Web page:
next up i would like to discuss women who say men are no help with children. okay, ladies, here's what you do: get pregnant, then break up with your husband or boyfriend. let me know how that works out. let me clarify that i don't have it half as bad as many single moms who don't have help from their parents. my hat — hell, my hat, my shoes, pants, shirt, and nursing bra — go off to them. i have only a mild idea of what they go through. what is happening to me is not the worst ever — but it's what's happening to me, and i feel better talking about it. also, to those who say "you need to get over what happened in memphis": i will when my circumstances don't constantly remind me of what happened. if you can't deal with that, then raise your hand. i'll be over shortly.

you know who tells the truth about motherhood? women with toddlers, grade-schoolers, and teenage children. they're the ones who tell me i'm not a raging a-hole. you know what else? right now i hear my fat baby talking to himself in his crib. and i'm smiling. because he's wonderful, hands down.

Monday, September 17, 2012

thoughts, like sparks.

yesterday another set of bricks were laid in the grass next to my kaiser. my brother "had them kill his dog," as he put it. a stroke earlier in the day had paralyzed her. stealey was nearly 14, a former playmate of my kaiser. i have a darling picture of them in my old apartment on valley view road in morgantown, on my couch with their front paws on the top cushions, looking out the window, tails at happy attention. that was 1999, and my couch was drenched in two types of purple fabric i'd chosen from the tree-trunk-sized rolls at the store on don knotts boulevard. the swaths' edges were held together with safety pins or left free to fray bc i didn't yet own a sewing machine to finish them. my grandmother would buy me one for christmas the next year, and from then on i would become an average seamstress. if i had become a great seamstress i wouldn't have had time to become average at the twenty-odd other hobbies and habits that occupied the billions of blinks and breaths that signaled the passing of thousands of my days. being the best at anything requires a degree of focus that acts as water to the fires set in my mind. tiny fires...sparks, much like those i recall seeing as a child at my family's welding shop...little bursts of red-orange with flashes of white, spitting and bouncing into the air.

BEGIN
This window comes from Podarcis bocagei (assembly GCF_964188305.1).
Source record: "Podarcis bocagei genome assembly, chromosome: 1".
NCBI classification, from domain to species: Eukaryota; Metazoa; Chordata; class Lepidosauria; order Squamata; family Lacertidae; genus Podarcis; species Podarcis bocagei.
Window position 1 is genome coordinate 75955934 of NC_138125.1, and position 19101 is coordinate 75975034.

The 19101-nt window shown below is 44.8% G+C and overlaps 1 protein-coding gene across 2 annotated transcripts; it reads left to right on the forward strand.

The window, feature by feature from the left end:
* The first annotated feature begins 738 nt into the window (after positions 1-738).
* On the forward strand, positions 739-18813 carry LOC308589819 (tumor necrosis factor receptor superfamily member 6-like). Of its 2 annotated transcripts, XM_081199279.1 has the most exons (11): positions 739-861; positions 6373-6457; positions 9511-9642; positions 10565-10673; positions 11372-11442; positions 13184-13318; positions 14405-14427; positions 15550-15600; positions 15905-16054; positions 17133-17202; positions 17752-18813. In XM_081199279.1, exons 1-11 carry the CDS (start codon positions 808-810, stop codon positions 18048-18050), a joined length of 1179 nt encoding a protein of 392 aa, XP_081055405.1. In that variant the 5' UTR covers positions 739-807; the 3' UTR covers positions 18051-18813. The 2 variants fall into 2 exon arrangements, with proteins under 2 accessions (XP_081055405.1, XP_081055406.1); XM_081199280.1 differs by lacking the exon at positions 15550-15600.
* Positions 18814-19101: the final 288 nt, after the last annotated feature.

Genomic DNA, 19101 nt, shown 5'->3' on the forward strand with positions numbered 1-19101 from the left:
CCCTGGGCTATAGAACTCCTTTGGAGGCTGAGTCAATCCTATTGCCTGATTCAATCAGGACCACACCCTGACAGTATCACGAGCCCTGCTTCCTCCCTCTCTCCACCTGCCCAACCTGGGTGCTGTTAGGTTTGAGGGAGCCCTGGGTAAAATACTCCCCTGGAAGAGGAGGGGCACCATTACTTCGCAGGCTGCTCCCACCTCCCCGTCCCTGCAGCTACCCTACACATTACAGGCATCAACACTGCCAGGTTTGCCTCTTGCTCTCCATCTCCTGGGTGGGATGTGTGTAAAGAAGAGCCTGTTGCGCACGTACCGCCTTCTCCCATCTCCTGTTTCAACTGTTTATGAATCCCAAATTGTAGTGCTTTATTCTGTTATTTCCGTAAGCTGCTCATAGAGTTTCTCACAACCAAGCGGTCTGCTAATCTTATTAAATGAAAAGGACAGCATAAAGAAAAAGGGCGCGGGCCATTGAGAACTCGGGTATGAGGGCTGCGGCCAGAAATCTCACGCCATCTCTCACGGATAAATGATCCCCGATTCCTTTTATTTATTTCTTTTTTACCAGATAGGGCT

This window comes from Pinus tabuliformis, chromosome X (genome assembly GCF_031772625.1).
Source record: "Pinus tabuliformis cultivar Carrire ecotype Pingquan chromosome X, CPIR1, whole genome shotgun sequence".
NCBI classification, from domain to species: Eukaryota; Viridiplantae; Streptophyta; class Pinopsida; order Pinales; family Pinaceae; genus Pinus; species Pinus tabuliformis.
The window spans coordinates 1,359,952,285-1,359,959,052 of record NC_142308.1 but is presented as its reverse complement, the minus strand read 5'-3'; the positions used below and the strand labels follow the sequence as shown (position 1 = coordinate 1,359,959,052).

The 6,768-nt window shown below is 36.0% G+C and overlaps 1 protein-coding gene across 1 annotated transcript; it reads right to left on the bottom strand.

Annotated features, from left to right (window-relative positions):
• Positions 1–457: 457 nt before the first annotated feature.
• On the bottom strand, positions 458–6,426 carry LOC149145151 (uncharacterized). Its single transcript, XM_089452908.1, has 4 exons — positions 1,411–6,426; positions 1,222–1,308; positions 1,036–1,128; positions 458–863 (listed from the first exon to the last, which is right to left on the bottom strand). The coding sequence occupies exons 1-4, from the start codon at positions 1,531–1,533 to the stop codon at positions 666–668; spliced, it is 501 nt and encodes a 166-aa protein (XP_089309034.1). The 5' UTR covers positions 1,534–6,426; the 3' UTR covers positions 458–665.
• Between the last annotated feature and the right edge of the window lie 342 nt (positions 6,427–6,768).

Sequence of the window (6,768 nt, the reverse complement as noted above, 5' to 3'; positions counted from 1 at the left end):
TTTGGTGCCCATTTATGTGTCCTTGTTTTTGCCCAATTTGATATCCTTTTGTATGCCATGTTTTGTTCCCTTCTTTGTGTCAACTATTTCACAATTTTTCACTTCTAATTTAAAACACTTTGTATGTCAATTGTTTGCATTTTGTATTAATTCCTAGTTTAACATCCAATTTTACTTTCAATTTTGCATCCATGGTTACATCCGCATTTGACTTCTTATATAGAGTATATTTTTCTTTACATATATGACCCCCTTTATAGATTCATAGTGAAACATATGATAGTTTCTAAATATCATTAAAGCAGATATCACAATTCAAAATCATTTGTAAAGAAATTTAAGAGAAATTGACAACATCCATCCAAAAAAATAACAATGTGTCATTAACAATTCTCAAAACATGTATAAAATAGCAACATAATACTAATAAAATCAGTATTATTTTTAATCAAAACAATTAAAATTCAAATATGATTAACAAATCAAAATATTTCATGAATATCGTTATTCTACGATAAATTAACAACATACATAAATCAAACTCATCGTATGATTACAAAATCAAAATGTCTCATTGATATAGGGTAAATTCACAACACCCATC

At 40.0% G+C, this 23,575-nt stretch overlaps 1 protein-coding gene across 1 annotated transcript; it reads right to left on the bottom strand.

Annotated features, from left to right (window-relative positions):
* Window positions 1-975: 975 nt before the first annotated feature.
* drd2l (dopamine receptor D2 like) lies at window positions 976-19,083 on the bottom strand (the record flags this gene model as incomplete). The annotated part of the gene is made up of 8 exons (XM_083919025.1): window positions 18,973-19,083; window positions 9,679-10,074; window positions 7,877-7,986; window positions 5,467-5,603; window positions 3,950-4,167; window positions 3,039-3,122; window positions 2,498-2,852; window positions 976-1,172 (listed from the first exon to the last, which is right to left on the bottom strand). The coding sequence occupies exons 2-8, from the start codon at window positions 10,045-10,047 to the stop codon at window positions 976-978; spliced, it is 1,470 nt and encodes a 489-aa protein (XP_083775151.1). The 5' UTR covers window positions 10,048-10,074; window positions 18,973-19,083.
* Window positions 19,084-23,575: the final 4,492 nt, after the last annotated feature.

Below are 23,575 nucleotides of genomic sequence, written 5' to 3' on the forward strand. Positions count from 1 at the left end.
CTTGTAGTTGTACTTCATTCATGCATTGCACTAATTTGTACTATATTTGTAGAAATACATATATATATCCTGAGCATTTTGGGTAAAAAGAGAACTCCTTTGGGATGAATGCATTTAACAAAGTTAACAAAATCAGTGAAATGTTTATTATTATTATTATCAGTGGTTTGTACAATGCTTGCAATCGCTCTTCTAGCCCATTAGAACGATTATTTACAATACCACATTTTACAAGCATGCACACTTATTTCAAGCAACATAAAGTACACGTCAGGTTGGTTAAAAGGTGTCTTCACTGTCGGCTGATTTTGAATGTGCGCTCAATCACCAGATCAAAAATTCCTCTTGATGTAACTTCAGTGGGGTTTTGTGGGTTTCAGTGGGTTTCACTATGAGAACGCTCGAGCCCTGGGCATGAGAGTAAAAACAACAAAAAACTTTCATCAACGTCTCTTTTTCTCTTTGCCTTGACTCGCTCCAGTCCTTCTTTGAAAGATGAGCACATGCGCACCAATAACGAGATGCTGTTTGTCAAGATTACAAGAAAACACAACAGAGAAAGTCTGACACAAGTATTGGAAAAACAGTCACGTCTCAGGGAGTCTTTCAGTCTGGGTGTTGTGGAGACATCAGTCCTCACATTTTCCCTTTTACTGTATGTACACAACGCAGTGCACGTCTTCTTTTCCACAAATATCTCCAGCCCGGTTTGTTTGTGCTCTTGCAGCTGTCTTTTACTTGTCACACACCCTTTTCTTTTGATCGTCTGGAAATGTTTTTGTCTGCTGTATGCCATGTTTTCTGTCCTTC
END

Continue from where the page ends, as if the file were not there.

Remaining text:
my brother raised stealey with great care and focus, and she was far better behaved than any of my dogs. discipline dampened my affection for my dog-children, and so we went mostly without. we fared okay over the years, despite. as for my human child, it's much the same — thus far, i'm allowing him to wander along his big new world as he pleases. eventually along our way — maybe this week or next year or whenever the occasion or unruly sparks in his burgeoning thoughts call for it — i'll intervene in his world. hopefully not too much bc i want him to be independent, but hopefully enough bc i want him to grow to be a man of integrity. tread carefully, my son, for you'll leave footprints wherever you roam.

men of integrity. a subject that has smoldered inside me for years. there are a few men of integrity out there, although too few in my experience. i have always struggled with feeling i had to choose between believing it was my fault for choosing poorly or the man's fault for behaving poorly. these days i'm less inclined to think i have to choose; i accept (with a degree of embarrassment) my missteps and hold an awareness of (accompanied by dormant resentment) the reckless urges of men. essentially, the fault in relationships lies exactly how faults lie: it is a chasm between two sides. depending on the forces within, it might remain narrow and silent or stretch wide and furious.

fire, like thoughts, can be a thing of creation or destruction. thoughts, like sparks, like this blog entry, can shoot in all directions from their starting point and sputter in quiet irresolution.